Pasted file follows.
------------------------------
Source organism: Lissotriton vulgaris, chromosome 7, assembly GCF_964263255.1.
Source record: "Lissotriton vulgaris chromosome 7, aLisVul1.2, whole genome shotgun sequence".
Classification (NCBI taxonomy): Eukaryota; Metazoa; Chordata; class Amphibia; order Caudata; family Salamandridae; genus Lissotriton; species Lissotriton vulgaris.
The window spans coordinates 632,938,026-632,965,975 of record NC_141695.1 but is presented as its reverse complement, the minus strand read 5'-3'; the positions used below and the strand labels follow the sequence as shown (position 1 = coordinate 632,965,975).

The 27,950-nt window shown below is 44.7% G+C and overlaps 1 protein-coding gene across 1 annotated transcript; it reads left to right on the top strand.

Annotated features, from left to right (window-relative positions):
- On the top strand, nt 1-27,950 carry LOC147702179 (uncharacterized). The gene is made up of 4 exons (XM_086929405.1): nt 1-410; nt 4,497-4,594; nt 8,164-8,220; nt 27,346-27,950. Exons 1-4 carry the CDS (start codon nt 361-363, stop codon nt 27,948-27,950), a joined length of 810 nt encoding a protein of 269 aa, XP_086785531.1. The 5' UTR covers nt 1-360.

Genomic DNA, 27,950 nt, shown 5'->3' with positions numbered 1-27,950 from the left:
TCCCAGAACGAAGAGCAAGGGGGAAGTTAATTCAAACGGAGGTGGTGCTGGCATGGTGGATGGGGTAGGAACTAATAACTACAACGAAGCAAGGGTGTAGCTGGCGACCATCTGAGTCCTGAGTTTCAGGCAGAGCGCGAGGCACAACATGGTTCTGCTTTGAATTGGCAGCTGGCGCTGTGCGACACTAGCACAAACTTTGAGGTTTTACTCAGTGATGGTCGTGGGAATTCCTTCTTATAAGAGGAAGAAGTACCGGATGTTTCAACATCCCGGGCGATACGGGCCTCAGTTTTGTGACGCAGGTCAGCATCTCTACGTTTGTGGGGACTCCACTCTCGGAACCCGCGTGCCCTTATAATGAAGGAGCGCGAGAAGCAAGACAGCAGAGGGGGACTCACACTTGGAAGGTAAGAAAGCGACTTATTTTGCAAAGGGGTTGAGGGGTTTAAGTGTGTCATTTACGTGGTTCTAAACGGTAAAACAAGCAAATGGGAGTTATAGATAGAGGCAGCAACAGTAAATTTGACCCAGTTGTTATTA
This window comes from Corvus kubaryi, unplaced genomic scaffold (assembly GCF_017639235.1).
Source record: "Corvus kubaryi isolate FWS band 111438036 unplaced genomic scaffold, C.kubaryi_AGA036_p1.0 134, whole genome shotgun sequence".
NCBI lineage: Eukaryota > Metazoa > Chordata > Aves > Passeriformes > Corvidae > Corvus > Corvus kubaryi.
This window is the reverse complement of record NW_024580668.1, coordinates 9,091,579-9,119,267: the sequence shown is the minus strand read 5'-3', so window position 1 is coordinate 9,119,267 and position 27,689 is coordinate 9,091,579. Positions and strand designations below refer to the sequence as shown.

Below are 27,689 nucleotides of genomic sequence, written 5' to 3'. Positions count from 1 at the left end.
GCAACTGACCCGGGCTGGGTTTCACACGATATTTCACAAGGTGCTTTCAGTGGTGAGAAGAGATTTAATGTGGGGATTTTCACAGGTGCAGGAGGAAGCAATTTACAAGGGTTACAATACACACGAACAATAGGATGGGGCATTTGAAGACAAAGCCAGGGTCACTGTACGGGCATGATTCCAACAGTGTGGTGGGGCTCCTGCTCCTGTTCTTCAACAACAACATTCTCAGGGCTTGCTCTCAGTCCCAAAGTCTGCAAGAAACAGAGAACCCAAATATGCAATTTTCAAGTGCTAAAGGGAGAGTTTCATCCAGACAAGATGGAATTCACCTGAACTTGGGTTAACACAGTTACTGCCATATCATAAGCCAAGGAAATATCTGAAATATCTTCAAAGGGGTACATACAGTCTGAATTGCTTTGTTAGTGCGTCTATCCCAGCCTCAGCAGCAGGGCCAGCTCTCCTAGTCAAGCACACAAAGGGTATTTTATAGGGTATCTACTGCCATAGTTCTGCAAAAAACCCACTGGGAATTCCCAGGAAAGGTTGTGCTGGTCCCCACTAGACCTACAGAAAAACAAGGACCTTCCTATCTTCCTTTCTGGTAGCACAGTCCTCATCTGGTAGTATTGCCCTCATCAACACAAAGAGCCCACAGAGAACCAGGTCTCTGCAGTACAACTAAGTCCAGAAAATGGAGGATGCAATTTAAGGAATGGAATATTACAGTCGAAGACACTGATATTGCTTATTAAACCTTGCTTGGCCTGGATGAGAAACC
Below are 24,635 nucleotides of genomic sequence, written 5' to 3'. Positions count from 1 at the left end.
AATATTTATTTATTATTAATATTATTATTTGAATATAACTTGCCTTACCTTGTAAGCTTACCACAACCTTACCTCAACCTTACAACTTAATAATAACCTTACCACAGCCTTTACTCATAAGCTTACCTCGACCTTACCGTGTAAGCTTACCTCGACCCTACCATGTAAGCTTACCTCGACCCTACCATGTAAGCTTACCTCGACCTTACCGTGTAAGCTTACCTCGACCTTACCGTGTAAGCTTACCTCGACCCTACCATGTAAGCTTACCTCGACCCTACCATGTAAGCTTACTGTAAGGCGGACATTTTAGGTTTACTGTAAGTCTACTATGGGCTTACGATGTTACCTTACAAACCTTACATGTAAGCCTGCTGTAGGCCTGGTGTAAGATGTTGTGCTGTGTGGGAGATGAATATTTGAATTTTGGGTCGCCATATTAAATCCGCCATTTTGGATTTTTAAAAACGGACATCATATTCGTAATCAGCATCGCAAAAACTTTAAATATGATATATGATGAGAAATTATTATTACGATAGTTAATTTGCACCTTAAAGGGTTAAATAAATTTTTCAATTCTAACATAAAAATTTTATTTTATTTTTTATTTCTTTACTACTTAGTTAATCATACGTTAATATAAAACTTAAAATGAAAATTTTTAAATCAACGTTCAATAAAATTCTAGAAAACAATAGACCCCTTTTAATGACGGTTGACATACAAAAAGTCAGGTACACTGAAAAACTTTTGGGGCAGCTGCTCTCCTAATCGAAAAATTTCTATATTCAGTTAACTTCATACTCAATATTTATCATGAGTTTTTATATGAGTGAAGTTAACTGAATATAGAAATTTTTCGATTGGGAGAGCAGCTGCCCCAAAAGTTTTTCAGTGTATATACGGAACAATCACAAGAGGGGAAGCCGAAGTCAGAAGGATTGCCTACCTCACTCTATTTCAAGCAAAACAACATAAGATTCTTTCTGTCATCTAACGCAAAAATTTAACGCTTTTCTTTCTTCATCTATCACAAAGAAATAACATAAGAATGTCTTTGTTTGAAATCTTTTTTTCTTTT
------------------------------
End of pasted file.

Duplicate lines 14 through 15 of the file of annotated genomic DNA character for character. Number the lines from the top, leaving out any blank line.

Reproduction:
Below are 27,689 nucleotides of genomic sequence, written 5' to 3'. Positions count from 1 at the left end.
GCAACTGACCCGGGCTGGGTTTCACACGATATTTCACAAGGTGCTTTCAGTGGTGAGAAGAGATTTAATGTGGGGATTTTCACAGGTGCAGGAGGAAGCAATTTACAAGGGTTACAATACACACGAACAATAGGATGGGGCATTTGAAGACAAAGCCAGGGTCACTGTACGGGCATGATTCCAACAGTGTGGTGGGGCTCCTGCTCCTGTTCTTCAACAACAACATTCTCAGGGCTTGCTCTCAGTCCCAAAGTCTGCAAGAAACAGAGAACCCAAATATGCAATTTTCAAGTGCTAAAGGGAGAGTTTCATCCAGACAAGATGGAATTCACCTGAACTTGGGTTAACACAGTTACTGCCATATCATAAGCCAAGGAAATATCTGAAATATCTTCAAAGGGGTACATACAGTCTGAATTGCTTTGTTAGTGCGTCTATCCCAGCCTCAGCAGCAGGGCCAGCTCTCCTAGTCAAGCACACAAAGGGTATTTTATAGGGTATCTACTGCCATAGTTCTGCAAAAAACCCACTGGGAATTCCCAGGAAAGGTTGTGCTGGTCCCCACTAGACCTACAGAAAAACAAGGACCTTCCTATCTTCCTTTCTGGTAGCACAGTCCTCATCTGGTAGTATTGCCCTCATCAACACAAAGAGCCCACAGAGAACCAGGTCTCTGCAGTACAACTAAGTCCAGAAAATGGAGGATGCAATTTAAGGAATGGAATATTACAGTCGAAGACACTGATATTGCTTATTAAACCTTGCTTGGCCTGGATGAGAAACC